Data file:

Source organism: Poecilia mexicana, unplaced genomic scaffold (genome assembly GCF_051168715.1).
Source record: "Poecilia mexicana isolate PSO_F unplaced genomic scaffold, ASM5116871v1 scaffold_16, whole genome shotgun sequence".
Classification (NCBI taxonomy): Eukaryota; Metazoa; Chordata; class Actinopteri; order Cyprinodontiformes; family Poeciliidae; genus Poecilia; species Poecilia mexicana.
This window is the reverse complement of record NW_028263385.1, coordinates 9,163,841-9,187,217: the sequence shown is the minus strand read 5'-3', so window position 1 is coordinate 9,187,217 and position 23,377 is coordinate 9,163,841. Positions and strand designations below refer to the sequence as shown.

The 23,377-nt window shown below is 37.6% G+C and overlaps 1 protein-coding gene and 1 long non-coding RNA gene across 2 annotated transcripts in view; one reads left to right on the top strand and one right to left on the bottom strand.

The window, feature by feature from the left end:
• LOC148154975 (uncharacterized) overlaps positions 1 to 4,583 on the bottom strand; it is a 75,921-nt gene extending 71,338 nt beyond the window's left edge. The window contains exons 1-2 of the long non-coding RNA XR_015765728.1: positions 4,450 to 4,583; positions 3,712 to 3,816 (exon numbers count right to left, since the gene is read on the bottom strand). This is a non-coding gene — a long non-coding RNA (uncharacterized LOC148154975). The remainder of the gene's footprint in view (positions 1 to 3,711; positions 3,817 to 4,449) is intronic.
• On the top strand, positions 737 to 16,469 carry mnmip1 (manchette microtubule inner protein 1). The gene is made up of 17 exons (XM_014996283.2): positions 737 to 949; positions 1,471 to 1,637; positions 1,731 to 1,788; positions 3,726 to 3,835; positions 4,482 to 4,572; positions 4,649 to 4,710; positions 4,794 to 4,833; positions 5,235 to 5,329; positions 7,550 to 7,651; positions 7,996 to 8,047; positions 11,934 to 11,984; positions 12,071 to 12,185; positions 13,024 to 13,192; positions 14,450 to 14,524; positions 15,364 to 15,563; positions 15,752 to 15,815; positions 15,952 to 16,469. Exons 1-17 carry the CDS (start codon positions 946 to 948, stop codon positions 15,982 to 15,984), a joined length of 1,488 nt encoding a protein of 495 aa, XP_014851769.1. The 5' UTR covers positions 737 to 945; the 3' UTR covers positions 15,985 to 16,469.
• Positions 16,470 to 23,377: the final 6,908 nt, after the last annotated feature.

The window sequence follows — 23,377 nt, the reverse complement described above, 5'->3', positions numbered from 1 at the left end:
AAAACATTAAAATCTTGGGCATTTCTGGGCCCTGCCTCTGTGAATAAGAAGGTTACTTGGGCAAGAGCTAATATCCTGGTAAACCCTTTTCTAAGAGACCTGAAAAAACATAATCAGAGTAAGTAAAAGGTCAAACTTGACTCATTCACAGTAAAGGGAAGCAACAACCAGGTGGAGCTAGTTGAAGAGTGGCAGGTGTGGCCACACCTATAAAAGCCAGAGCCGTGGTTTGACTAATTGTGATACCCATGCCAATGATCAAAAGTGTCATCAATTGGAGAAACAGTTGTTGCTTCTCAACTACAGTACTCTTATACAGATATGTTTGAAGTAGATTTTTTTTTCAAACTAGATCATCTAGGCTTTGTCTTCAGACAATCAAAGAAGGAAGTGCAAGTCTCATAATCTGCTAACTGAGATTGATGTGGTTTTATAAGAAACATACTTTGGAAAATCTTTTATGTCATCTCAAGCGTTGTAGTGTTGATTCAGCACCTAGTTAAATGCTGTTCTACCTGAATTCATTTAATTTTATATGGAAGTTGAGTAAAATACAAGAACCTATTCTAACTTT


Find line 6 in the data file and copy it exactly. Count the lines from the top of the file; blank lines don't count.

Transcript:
The window, feature by feature from the left end: